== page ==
RALEIGH — Mass-producing engineers and scientists is a futile defense against foreign competition. So warned author Daniel Pink, the featured speaker Tuesday at the 25th annual Emerging Issues Forum at the Raleigh Convention Center. Pink said a nation's competitive edge for global supremacy will increasingly depend on training a new breed of scientists and engineers who approach problem-solving like painters and novelists.
Pink, whose writing has appeared in The New York Times, Harvard Business Review and Fast Company magazine, was the second featured speaker to critique the limits of quantitative analysis as a force for social change. On Monday, Canadian business professor Roger Martin similarly denounced the notion that the United States must emphasize math and science education at the expense of the arts and literature.
The reign of the scientist-technician is coming to an end, Pink said. People who perform routine, repetitive mental tasks can easily be outsourced, and the nation's education system is developing obsolescent skills, he said.
"We're reducing kids into vending machines who spit out the right answers," Pink said. "There's a notion out there that if we only train armies of scientists and engineers, we're going to be OK."
Pink, a Yale Law School graduate who was a speechwriter for former Vice President Al Gore, recently published "Drive: The Surprising Truth About What Motivates Us." He is reacting to whatmany see as the one-dimensional focus on efficiency in management theory and public policy.
He was one of several high-profile speakers at the two-day conference, created a quarter-century ago by then-Gov. Jim Hunt to bring together business, political and academic elites to gnaw on the state's most pressing concerns. The theme of this year's confab is creativity, and the global economic downturn lent urgency to the discussions.
Much of Pink's hourlong speech could be summed up as a Renaissance philosophy that exalts the arts, embracing all branches of learning.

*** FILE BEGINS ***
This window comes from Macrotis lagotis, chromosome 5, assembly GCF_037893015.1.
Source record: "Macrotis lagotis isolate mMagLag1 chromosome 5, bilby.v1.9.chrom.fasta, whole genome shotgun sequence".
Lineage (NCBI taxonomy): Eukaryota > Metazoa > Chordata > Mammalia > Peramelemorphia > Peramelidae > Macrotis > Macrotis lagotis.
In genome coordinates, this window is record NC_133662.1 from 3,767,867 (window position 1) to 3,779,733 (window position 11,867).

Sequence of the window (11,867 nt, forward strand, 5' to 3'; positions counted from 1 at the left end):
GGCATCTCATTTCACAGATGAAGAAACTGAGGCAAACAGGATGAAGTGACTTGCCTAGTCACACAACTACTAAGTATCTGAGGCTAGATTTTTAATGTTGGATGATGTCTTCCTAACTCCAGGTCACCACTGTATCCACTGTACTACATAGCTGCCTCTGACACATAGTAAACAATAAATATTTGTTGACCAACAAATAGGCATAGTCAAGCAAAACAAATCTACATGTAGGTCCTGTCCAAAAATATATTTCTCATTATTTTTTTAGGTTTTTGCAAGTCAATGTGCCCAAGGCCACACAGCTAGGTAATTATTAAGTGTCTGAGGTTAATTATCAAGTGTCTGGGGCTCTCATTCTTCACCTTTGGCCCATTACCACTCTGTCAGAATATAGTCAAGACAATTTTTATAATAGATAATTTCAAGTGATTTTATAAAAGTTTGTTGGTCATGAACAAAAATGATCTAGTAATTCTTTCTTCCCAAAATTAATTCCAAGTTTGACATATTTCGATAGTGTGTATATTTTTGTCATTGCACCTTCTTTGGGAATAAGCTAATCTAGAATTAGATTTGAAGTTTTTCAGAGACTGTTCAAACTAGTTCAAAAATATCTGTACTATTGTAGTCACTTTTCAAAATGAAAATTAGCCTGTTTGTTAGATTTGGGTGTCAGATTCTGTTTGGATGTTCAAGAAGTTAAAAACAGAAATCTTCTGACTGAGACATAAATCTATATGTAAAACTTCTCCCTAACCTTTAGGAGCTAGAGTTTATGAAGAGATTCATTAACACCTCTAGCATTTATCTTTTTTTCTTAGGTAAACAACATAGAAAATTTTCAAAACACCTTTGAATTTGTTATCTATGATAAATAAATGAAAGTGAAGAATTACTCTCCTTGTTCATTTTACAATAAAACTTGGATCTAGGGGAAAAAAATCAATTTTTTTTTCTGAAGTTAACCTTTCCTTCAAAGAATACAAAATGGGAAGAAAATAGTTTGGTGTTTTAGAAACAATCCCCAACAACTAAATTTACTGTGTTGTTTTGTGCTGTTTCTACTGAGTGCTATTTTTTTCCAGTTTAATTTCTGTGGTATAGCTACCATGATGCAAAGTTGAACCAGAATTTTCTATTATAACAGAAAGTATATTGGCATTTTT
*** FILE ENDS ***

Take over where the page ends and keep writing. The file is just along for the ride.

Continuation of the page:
After Pink spoke, Richard Whittington, managing director of theTriad Stage theater in Greensboro, said commentary like Pink's and Martin's was refreshing, but it came a decade too late for the no-nonsense business and political leaders who dismiss the arts as a frivolous indulgence.
"We've lost a generation of arts supporters because they didn't have it in schools," Whittington said. "Most of the people in this room have had it beat out of them."
Pink gave an overview of the history of civilization as an evolution from physical labor to routine intellectual tasks, an epoch that is now coming to an end. The routine tasks include basic accounting, finance, law and computer programming - work that can be performed by computers or cheap foreign labor.
"Machines replaced our back," Pink said. "Software is replacing our brain."
We are entering a paradigm that will require creative, big-picture thinking, he said.
Current educational measures such as the SAT emphasize the left-brain quantitative thinking that's becoming less important in human affairs, he said.
"We need to infuse arts education throughout the curriculum," he said. "The arts aren't ornamental; they're fundamental."
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